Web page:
I’m appalled when the Christmas decorations go up in stores right after Halloween now. ENOUGH already! And certainly those “holier than thou” folks who are opposed to every social justice movement around are NOT following the true precepts of Jesus, as far as I’m concerned. And don’t get me started about the separation of church and state.

    • Suzy says:

      Thanks Betsy. I have always lit a menorah even if I didn’t do anything else. I love to sit and watch the candles burn all the way down. That’s the essence of Chanukah for me. Well . . . that and eating latkes and jelly doughnuts, which I would never eat any other time of year.

  4. Laurie Levy says:

    Suzy, you voiced so many feeling I have about the Christmas/Hanukkah thing. We never had a tree and our Christmas tradition was the same as yours, Chinatown followed by a movie. Our next door neighbors really did a bang-up Christmas complete with a beautiful tree, tastefully decorated windows featuring candles, poinsettias, and perfectly trimmed cookies. My youngest was best friends with their daughter and went there every year to help decorate. Now, she has her own tree (sigh).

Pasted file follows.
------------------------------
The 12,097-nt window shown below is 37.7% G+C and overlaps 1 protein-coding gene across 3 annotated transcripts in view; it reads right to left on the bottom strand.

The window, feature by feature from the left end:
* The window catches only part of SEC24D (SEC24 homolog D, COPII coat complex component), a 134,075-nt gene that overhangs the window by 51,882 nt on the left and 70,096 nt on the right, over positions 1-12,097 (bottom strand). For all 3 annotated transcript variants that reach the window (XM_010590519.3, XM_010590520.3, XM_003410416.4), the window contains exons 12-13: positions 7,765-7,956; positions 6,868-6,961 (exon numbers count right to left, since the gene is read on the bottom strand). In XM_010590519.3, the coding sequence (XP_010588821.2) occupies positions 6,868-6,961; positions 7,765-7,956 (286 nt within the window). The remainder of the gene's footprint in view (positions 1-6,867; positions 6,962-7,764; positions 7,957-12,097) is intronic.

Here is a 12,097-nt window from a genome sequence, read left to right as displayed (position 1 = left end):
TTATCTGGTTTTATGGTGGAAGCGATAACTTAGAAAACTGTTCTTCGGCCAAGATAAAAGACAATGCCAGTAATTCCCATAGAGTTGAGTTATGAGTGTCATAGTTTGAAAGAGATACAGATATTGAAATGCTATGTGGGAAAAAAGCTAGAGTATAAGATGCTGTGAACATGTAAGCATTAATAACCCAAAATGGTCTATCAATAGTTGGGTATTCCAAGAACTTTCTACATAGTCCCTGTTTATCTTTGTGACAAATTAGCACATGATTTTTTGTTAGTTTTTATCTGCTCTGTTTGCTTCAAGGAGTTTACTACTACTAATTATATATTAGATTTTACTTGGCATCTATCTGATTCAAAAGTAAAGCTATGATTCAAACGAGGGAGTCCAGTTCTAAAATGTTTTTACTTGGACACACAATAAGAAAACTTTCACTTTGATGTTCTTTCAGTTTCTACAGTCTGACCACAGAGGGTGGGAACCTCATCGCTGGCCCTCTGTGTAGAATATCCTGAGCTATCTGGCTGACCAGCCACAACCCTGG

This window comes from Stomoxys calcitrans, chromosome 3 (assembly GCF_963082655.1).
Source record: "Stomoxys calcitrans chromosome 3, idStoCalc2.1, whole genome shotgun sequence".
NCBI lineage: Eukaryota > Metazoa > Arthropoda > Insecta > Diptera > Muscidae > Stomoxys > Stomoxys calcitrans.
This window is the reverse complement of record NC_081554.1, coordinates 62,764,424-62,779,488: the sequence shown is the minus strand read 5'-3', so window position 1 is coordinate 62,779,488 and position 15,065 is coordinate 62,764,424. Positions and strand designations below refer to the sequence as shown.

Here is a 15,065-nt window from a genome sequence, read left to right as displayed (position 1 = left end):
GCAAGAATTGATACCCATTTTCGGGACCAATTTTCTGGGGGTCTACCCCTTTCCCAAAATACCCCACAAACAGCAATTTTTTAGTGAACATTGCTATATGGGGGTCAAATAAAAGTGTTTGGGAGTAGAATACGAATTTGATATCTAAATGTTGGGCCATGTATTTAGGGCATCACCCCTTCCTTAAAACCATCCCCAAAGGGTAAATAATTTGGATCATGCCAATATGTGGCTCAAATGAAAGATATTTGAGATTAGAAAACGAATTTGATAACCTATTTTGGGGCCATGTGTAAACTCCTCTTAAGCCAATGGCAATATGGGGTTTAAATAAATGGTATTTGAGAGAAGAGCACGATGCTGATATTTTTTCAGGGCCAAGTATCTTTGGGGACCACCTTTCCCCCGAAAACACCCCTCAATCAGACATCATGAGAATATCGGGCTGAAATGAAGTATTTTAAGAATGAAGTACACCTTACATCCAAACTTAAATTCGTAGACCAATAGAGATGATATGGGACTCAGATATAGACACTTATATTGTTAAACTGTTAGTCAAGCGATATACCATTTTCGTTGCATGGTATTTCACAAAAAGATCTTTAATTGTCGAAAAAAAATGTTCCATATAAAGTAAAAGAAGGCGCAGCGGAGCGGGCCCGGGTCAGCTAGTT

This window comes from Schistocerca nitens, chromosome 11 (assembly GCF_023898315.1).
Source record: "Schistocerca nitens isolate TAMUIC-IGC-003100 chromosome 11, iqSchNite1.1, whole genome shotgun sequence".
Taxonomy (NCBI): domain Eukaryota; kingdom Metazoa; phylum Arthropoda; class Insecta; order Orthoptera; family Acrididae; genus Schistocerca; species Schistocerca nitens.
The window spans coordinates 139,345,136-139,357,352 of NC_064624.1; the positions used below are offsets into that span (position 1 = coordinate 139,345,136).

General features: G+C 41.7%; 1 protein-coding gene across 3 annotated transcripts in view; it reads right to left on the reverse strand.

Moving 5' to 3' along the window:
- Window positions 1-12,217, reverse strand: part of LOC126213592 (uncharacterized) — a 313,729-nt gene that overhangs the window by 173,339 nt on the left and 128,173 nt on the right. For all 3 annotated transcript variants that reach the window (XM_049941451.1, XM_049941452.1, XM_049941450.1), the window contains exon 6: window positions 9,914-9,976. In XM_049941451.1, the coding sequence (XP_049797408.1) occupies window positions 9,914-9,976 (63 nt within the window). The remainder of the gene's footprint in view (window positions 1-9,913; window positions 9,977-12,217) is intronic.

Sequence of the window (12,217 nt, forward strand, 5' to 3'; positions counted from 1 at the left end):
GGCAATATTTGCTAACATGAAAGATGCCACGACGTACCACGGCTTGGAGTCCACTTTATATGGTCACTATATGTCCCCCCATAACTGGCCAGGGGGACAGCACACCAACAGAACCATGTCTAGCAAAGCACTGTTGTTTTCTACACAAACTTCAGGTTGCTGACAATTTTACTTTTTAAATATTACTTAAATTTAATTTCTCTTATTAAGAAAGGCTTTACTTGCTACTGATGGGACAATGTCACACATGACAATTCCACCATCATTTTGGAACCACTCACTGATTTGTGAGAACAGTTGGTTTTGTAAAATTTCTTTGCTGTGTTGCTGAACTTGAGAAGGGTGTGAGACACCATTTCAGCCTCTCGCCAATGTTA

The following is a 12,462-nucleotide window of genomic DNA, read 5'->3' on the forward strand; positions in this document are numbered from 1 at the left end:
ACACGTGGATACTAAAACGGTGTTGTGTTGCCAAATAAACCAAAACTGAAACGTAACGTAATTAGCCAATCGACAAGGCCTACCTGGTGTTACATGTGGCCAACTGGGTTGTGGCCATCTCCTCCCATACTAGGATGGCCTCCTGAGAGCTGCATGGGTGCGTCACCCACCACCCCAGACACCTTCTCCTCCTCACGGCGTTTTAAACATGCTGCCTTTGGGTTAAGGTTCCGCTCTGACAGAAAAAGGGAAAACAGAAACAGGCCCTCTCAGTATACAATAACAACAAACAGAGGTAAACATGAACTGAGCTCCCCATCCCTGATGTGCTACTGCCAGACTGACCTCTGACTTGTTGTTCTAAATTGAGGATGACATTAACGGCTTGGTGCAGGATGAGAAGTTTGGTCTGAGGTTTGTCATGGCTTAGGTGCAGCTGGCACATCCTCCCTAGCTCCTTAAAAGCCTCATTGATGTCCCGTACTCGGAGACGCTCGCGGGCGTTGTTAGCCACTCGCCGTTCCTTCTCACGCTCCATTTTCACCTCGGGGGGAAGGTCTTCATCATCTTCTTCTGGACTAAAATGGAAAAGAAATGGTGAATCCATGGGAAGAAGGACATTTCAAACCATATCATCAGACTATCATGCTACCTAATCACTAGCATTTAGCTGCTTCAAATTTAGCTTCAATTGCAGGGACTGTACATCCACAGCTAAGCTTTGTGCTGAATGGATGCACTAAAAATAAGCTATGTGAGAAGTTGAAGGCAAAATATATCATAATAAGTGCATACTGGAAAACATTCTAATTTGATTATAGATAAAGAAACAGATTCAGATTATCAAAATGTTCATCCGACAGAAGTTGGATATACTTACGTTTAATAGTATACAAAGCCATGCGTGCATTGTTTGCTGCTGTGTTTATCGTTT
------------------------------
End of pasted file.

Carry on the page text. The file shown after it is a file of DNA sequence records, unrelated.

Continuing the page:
• Suzy says:

      We have lots of neighbors who put up beautiful light displays, and it’s fun to look at them, but at the same time it’s yet another reminder that we are different. I always feel so relieved when December is over.

  5. Risa Nye says:

    Suzy, it looks like many of us commenters share similar sentiments at this time of year. I’ll be in New York over the holiday, so to counteract all the boughs of holly everywhere, we are going to see “Fiddler” in Yiddish. What better way to celebrate! And I’m sure Chinese food will be consumed. After my husband and I got married, I held off for 4 years but finally agreed to get a Christmas tree. Funny story. Maybe I can sneak in another submission to this prompt!

    • Suzy says:

      By all means, sneak in another story on this prompt! I think a funny Christmas tree story would be great! And . . . my nephew is in the cast of Yiddish Fiddler. You will love it! I’ll send you an email!